On April 29th, Lil’ B released the latest in a long line of tracks named after celebrities, ‘Katy Perry’. The next day, the REAL Ms. Perry herself goes and invites him to some nonsensical prom thing that she probably dreamed up in her ridiculous cotton candy mansion, and guess who hasn’t heard back from The BasedGod since? This guy. Once again, my advance/interview has been rejected by a rapper, dropped at the last minute for a prettier opportunity. It’s like being perpetually stuck in the Chris Brown & Rihanna affair, and I’m Drake, sat alone in my room reminiscing on the five minutes we had together where my hand fortuitously brushed her face as she reached over to grab a doughnut, all whilst pining ‘Trust Issues’ as a single tear slides down my face. Who the hell goes to a prom when they’re pushing thirty anyway? ‘Teenage Dream’ was four years ago, girl, and you weren’t even a teenager then, so stop acting delusional and stay away from my man. Fuck rappers, man. They’re all the same.

*this is a joke, not a fact. But it probably has.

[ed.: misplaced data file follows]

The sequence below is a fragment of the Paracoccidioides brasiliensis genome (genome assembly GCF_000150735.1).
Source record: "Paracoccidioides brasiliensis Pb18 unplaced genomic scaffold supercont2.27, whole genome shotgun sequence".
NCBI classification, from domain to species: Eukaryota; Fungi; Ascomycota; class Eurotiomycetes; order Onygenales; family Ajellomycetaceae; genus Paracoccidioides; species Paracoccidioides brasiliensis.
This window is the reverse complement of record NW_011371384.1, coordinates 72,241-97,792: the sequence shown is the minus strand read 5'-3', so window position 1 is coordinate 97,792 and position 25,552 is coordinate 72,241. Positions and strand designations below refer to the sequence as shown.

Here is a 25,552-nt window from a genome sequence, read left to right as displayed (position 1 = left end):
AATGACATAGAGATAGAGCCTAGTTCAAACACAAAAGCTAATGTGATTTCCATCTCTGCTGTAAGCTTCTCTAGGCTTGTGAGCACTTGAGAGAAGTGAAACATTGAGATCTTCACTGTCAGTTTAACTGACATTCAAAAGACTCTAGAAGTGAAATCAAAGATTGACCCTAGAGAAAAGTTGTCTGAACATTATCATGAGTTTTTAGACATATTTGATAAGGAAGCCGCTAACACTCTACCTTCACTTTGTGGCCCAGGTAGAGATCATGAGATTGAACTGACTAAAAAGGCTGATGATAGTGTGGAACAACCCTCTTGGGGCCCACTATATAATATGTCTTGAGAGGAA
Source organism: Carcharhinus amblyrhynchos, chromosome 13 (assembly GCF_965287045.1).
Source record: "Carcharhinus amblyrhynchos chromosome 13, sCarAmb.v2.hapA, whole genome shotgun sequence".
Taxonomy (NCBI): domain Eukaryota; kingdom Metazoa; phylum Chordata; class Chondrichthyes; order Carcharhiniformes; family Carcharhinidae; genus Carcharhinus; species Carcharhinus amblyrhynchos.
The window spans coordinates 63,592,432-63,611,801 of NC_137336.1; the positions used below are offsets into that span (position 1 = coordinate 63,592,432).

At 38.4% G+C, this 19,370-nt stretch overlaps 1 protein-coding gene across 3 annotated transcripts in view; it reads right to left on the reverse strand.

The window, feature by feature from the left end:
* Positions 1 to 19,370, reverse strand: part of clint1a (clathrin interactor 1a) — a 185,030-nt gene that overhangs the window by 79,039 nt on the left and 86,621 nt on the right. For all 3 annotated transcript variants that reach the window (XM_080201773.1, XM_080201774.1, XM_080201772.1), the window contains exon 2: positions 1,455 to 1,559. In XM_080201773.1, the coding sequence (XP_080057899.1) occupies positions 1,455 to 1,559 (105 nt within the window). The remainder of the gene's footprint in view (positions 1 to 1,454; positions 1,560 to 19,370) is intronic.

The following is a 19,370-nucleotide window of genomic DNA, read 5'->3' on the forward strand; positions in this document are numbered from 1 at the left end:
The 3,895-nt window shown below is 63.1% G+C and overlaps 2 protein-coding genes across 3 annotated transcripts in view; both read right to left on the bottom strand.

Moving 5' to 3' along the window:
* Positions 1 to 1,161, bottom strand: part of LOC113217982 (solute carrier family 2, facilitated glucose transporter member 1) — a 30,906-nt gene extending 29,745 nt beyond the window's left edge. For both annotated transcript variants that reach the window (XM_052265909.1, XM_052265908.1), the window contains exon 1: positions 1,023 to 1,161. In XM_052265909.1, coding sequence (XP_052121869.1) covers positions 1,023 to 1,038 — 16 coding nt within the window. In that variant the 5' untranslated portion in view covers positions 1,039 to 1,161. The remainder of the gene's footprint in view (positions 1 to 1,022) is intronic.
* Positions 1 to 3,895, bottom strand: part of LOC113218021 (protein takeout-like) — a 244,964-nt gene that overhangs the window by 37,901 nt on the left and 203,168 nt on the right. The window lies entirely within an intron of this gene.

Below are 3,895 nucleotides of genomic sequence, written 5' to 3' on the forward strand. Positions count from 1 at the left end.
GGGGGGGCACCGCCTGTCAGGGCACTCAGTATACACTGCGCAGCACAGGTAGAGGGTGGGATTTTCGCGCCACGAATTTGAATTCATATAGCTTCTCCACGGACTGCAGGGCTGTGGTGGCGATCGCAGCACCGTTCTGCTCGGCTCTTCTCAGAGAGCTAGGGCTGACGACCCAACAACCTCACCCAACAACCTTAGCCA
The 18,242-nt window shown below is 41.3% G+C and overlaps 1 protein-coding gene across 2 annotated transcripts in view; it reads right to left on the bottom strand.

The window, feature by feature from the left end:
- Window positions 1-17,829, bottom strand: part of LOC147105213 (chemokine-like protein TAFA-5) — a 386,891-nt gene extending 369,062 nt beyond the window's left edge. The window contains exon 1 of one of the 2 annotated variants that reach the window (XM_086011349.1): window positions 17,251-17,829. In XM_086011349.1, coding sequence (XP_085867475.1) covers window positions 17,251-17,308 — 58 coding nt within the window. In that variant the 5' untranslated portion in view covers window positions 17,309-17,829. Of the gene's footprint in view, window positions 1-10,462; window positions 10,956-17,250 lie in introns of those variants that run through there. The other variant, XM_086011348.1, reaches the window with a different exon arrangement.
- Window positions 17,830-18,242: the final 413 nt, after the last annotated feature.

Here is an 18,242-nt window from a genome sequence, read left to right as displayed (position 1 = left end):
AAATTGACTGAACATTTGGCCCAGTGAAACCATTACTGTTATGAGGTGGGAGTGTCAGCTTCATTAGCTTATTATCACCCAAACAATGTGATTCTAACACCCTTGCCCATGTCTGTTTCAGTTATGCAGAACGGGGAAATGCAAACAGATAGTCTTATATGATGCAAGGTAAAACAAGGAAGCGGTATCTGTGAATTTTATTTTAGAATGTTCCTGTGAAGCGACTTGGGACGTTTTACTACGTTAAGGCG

VIRUS SYNDICATE CONDUCTING THE SWARM Virus Syndicate are arguably one of few winners of the first wave of the Grime scene. Whilst the Mancunian veterans reach their 10th year of existence. We caught up with 1/3 of Machester Grime trio Nika D and talked influences, growing up as an artist and the state of modern music. ‘I don’t think it’s our perception (of the music industry) which has changed so much but more the industry itself to be honest. We’ve been in the industry for a long time now so we’ve seen things evolve musically and technologically’ Nika muses ‘Things are completely different these days to when we started out. People moan about music being so easily available for free download and file sharing but that’s how it is now. You either evolve or become extinct’ However, it’s not just the music industry that’s changed; ‘we’ve definitely changed as people too in terms of life experience, maturity and underpinning knowledge of the music and entertainment industries Our musical tastes have broadened and we’re at a point now where musically we know what we want to do and where we’re taking our sound.’ He continues ‘Change is inevitable but its how you adapt that stands you out from the crowd. You have to be willing to change methods and disregard plans you’ve made to try something new when things aren’t working. Pride comes before a fall so don’t ever be too proud to say you got it wrong and try something new. I originally started out with british mc’s as my main influence, in Manny we used to get super proud when Trigga (Manchester based MC) tore it down, kind of like what Virus did with Sidewinder... a lot of the local mc’s looked up to us an idolised us because of that - we represented for them!” He also gives a lot of credit to his brother too “He introduced me to drum and bass and he also got me into Cypress hill as a kid, so it was a real honour to have DJ Muggs involved in the new album. My bro used to obsess over the tiniest little drum edits and rewind tracks until I heard what he was on about and he also took me to get my first pair of decks. He influenced me to pay attention to detail and hear those subtleties” On the state of UK Grime Nika has this to say; ‘I think it’s really strong right now. There is some real quality coming out and production levels are much higher now than they used to be. Producers like Preditah, Rude Kid, Dirt Klod and so on are killing it! Only the best mc’s have survived really. P money is a beast! Ghetts is on absolute fire! So yeah we’re big fans of the current grime movement.”